Any man who wandered through boyhood with a dog can easily revive the sweetest parts of his past by visiting among the great sled dogs of Alaska. An Alaskan husky is just about what every boy's dog should be: furry and lovable and stoical, trusting yet skeptical, abiding in the faith that however bad today has been, there is always tomorrow—which may be even worse.
Although it has been a state for 17 years, Alaska is still a sprawling confederation of men and moose, sustained in large part by government checks and pipeline promises and loosely bound together by such modern appliances as the microwave telephone, the Bell helicopter, the Cessna 180 and the snowmobile. In the technology of the red-hot present, the sled dog is an anachronism, but not a museum piece. Like Sam Colt's simple old six-shooter, the Alaskan dog lives beyond its time because it is a very efficient and durable item.
On a good trail a modest-powered snowmobile can get 30 miles out of two gallons of gas. On an equal weight of high protein and oil, a good seven-dog team can go 70 miles in a day hauling 350 pounds and can keep going at that pace for a fortnight. When it is pegged down for the night in arctic winter, a Cessna needs a heater hung under its cowling to keep its vital parts from sticking together. The sled dog makes it through the night at minus-40� by curling into a headless, legless ball.
In extreme cold, when the body temperature of a man drops below 95�, the controls of his system begin shutting off heat to the hands and feet, surrendering the extremities to try to save the rest. Endowed differently, the sled dog suffers relatively little from frostbite. On a long haul in the worst of times, a dog may become so dehydrated that the skin of its withers, when pinched up on its back, will stick to itself. Its feet may become raw from iceballs formed between the pads and from rough mileage over ice, but usually the dog keeps going until all of it gives out. When one piston pops on a Cessna, that is it. When a snowmobile dies 40 miles from anywhere, you cannot eat the carburetor. When one dog in a team fails, the rest carry on, nourished if need be by the carcass of their brother.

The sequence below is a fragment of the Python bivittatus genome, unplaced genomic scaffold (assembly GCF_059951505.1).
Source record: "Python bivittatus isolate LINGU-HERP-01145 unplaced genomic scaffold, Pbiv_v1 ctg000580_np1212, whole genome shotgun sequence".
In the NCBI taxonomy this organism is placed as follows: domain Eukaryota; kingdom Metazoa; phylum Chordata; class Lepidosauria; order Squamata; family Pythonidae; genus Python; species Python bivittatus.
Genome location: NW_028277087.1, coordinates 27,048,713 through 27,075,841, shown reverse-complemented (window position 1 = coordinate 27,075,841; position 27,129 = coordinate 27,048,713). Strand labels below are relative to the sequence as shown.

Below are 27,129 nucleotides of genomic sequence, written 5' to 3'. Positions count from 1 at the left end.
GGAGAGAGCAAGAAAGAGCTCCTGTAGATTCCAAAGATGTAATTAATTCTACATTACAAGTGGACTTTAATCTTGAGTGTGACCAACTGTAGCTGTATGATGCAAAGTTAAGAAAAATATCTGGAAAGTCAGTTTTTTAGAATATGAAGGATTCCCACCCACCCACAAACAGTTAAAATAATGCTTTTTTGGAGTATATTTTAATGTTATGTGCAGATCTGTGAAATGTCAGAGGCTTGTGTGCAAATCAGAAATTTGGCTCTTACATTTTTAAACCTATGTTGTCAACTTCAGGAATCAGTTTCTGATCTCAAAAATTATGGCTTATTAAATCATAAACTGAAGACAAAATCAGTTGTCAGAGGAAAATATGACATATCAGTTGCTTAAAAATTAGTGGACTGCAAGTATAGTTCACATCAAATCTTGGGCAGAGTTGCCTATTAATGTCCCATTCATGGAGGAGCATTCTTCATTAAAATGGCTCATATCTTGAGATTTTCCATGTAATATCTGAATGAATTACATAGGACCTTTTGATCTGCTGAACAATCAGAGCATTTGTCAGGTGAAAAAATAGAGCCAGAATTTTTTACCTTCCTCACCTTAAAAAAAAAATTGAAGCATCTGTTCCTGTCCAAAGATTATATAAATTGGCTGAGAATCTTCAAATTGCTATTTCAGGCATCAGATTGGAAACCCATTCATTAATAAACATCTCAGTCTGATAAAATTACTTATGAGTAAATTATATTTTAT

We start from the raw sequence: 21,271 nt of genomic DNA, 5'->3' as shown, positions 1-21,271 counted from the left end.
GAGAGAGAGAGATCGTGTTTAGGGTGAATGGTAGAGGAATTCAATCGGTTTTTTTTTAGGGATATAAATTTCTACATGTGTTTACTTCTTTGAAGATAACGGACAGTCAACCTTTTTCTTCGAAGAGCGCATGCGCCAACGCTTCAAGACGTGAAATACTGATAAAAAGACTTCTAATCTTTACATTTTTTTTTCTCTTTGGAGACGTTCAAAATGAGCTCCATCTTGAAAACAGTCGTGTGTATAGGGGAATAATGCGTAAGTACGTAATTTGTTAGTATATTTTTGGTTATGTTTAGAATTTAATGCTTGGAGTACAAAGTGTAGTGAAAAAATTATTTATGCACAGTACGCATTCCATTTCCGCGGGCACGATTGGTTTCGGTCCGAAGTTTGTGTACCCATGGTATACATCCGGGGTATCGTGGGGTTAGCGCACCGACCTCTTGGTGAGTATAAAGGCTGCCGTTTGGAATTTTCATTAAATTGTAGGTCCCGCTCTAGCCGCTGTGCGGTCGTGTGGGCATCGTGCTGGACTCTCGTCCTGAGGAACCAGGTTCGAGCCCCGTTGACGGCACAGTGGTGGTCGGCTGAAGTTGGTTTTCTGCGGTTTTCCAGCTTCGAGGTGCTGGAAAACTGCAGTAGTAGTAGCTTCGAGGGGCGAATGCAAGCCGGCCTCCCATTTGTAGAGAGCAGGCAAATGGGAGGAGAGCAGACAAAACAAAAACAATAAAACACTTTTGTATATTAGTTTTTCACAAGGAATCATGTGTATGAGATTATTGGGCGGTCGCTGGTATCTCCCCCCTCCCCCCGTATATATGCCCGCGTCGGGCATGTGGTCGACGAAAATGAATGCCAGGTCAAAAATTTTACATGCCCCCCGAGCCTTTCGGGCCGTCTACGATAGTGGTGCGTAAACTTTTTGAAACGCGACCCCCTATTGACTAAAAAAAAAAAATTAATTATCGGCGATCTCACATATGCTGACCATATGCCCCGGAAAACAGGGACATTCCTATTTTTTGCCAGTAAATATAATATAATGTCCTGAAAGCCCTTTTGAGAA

The sled dog for certain has come a long hard way in the company of man, possibly accompanying him across the land bridge from Asia back in glacial times. No one really knows how long northern men and dogs have been together because the records were poorly kept, and a lot of the good early data is probably buried under 20 feet of mud in the Bering Sea. The greyhound, a distant cousin of the husky, is depicted in reasonable facsimile in 5,000-year-old carvings in the Egyptian tomb of Amten. The husky's line can also be traced back almost 4,000 years, but because it lived among men who left only occasional scrimshaw on bone and tusk, the clues as to what its ancestors looked like and how they served man are fragmentary.
In arctic cultures, when it was sometimes necessary to put feeble and aged kinfolk out in the snow as they became a burden, the dog obviously was not cultivated simply as a lovable chum. Because their skulls have been found in middens, it is speculated that early Eskimos raised dogs to eat, and considering the marginal economy of the primitive Eskimo, they probably were eaten. Whatever their worth may have been as dinner entrees or as hunters, pack animals and sled-haulers, there is little doubt that long before there was a Darwinian theory or Mendelian Law, the dogs of the north were being selectively bred by the dure process of elimination, the weak perishing, the deadbeats disposed of and the top dogs retained as working partners in the constant business of survival.